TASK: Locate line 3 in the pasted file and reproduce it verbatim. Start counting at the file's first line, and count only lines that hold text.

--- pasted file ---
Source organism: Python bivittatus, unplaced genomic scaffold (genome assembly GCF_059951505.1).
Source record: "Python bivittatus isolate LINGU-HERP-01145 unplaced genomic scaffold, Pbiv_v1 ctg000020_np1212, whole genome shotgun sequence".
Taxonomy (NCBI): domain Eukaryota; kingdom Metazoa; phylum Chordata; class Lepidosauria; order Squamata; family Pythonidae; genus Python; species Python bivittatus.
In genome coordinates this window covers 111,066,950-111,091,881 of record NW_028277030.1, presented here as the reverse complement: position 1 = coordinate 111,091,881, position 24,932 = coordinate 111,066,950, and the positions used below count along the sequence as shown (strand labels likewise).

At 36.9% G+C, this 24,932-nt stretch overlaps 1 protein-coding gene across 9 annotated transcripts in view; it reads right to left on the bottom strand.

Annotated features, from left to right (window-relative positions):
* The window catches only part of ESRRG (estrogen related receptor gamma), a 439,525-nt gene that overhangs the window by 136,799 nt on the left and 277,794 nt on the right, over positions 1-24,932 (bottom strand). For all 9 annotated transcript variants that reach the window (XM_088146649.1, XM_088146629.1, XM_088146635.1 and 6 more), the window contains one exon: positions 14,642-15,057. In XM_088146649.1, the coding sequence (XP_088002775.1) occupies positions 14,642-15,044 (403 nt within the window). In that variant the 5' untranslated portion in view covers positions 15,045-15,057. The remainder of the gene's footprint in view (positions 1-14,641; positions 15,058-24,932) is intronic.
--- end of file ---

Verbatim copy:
Taxonomy (NCBI): domain Eukaryota; kingdom Metazoa; phylum Chordata; class Lepidosauria; order Squamata; family Pythonidae; genus Python; species Python bivittatus.